Monday, Jun. 07, 2010

The Right Might

By Hannah Beech / Semarang

The arrests came as fast as drops of monsoon rain. On Feb. 22, more than 100
Indonesian special police raided a terrorist training camp deep in the
jungles of Sumatra island. Within days they captured 14 suspected Islamic
militants from a shadowy group called al-Qaeda in Aceh that was believed to
have been planning an imminent attack. Then, on March 9, the police
converged on an Internet café near the Indonesian capital Jakarta and
engaged in a firefight that killed Dulmatin, an Afghan-trained explosives
expert with a U.S.-designated $10 million bounty on his head. Among other
attacks, Dulmatin was thought to have masterminded the blasts that struck
two nightclubs on the vacation island of Bali in 2002, leaving 202 people
dead, mostly foreigners. By April 12, the police dragnet had nabbed 10 more
extremists, including a suspect in the 2004 bombing of the Australian
embassy in Jakarta. Another fanatic, who allegedly decapitated three
Christian schoolgirls back in 2005, died in another shoot-out. All told, 48
suspected terrorists were caught within a seven-week period and another
eight killed. In May, a further 16 suspects were arrested and five killed as
police foiled a plot to assassinate Indonesia's President and visiting
foreign dignitaries. Detachment 88 had done it again. 

Indonesia is waging one of the world's most determined campaigns against
terrorism — and much of the credit goes to the country's American-trained
police unit Detachment 88. The horror and audacity of the Bali bombings
proved to be an epiphany for Indonesians, alerting them to the homegrown
extremists in their midst and helping forge a national consensus against
terrorism. The following year, Detachment 88 was set up with the backing of
the U.S. and Australian governments; today, it numbers 400 personnel drawn
from the elite of the Indonesian police's special-operations forces — and it
has built up an extensive intelligence network to nab terrorists. Undercover
operations in which agents pose as itinerant noodle vendors or new members
of a Muslim prayer group enable Detachment 88 to track extremists and
convince some to inform on others. Once top militants are located,
explosives specialists, snipers, forensics teams and surveillance experts
take position. "I've trained guys all over the world, and this unit is one
of the best I've ever seen," says one former trainer of the Indonesian
counterterrorism squad.
<http://www.time.com/time/photogallery/0,29307,1982086,00.html> (See
pictures of the battle against the Taliban.)

But Detachment 88 is more than a shooting machine. In the world's most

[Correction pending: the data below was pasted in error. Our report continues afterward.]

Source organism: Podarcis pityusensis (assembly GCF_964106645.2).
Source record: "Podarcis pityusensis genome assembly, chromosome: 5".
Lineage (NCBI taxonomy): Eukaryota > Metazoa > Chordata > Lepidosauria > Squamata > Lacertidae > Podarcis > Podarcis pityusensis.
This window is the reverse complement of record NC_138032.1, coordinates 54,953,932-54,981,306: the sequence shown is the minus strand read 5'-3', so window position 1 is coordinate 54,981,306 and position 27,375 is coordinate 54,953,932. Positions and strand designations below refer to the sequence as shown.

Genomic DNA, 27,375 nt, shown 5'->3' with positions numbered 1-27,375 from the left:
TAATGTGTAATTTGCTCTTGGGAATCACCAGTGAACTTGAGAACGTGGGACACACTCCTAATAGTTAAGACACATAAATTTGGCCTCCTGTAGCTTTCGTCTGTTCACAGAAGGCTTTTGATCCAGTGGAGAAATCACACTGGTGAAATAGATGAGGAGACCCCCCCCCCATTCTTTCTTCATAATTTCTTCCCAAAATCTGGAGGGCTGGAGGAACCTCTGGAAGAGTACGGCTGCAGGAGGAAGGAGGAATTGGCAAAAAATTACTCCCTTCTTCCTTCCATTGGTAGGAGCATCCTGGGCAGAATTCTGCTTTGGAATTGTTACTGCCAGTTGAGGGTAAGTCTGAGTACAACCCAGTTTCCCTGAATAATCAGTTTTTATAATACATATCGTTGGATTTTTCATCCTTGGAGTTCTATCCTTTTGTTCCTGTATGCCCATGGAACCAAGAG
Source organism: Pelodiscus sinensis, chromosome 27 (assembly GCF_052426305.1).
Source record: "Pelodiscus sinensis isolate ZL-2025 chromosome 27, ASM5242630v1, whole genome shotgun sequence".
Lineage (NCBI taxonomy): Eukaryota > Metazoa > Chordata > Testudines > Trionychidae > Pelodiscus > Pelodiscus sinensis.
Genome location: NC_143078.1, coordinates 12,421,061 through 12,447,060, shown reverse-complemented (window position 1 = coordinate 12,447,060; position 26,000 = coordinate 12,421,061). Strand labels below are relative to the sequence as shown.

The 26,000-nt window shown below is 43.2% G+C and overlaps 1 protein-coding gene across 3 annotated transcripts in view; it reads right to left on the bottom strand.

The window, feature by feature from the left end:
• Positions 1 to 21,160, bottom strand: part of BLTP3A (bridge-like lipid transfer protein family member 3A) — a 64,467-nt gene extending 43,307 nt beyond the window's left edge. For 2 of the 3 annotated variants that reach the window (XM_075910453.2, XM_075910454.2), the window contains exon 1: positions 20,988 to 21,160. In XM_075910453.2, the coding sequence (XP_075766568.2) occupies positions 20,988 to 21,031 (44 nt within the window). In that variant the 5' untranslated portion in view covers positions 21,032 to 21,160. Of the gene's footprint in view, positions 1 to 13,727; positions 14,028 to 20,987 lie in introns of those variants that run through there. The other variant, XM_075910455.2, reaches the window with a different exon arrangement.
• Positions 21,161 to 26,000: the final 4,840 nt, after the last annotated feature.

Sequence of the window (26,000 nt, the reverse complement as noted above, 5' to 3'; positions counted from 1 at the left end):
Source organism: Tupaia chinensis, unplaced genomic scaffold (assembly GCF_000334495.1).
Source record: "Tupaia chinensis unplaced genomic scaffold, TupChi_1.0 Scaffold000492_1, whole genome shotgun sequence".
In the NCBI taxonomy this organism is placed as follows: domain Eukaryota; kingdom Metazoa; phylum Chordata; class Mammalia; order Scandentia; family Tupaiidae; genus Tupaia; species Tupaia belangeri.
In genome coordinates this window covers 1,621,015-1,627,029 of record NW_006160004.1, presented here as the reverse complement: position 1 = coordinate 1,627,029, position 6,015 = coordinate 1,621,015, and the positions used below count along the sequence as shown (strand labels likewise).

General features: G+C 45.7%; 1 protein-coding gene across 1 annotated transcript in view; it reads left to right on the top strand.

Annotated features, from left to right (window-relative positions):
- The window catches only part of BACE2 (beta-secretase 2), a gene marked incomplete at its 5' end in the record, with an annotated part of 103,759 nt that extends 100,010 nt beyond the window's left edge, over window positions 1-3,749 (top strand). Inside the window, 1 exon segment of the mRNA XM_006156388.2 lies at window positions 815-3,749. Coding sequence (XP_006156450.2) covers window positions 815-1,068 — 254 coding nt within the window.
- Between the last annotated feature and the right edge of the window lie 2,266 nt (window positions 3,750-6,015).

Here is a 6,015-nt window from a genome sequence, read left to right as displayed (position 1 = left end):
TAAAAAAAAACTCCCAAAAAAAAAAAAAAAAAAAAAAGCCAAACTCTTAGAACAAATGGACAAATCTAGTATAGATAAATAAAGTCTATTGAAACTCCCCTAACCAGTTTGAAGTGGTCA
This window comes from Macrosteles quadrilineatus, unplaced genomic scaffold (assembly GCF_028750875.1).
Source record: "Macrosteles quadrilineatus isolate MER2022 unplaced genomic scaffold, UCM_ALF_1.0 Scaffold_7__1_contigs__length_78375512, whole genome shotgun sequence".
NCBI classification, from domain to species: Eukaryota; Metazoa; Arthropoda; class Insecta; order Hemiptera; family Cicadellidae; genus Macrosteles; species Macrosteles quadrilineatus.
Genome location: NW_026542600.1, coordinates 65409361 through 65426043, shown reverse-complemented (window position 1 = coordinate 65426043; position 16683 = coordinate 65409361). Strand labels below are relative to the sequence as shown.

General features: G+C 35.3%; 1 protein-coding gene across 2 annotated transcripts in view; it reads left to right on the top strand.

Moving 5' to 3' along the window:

populous Muslim-majority nation, cracking down on terrorism isn't just about
cracking heads. Through deradicalization programs, Detachment 88 agents take
on the role of spiritual counselors, working to convince militants of the
error of their ways. Some convicted terrorists now cooperate with the police
in community outreach programs. "You want to know why Indonesia has done
well fighting terrorism?" says psychologist Sarlito Wirawan Sarwono, who
instructs Detachment 88 officers in interrogation tactics. "We have no
Guantánamo prisons. Our police understand the terrorists' psyches. Other
countries can learn from what we do." 

A nation of 17,000 islands spread across more than 5,000 km, Indonesia might
seem too sprawling, messy and diverse to efficiently combat terrorism. While
its 210 million Muslim faithful are overwhelmingly moderate, a small band of
radicals is calling for Indonesia to abandon its secular underpinnings for
an Islamic state. Chief among them are members of Jemaah Islamiah (JI), the
militant group blamed for the 2002 Bali bombings, among other attacks. JI
and other splinter factions were formed by Indonesians with battlefront
experience in Afghanistan and the insurgent-wracked southern Philippines.
Most Indonesians display little of the reflexive anti-American sentiment
common in a country like Pakistan — witness the suspected role of the
Taliban in the failed Times Square car-bomb plot. But the Indonesian
mercenaries returned home believing that the West, and the U.S. in
particular, was the root of all evil. The fact that Indonesia is neither at
war with its neighbors nor harboring a persecuted Muslim minority makes
little difference to these hard-liners. "They preach that Indonesians have
forgotten the core of Islam," says Noor Huda Ismail, founder of the
Institute of International Peace Building in Jakarta, which aims to
deradicalize former terrorism inmates. "Their message is simple: the only
way for Indonesians to prove themselves as good Muslims is through jihad
against the infidel Americans and their allies."
<http://www.time.com/time/world/article/0,8599,1924804,00.html> (Read "Why
Indonesia's War on Terror Is Far From Over.")

Converting Militants
In 1998, Indonesians overthrew a dictator who had ruled for 32 years and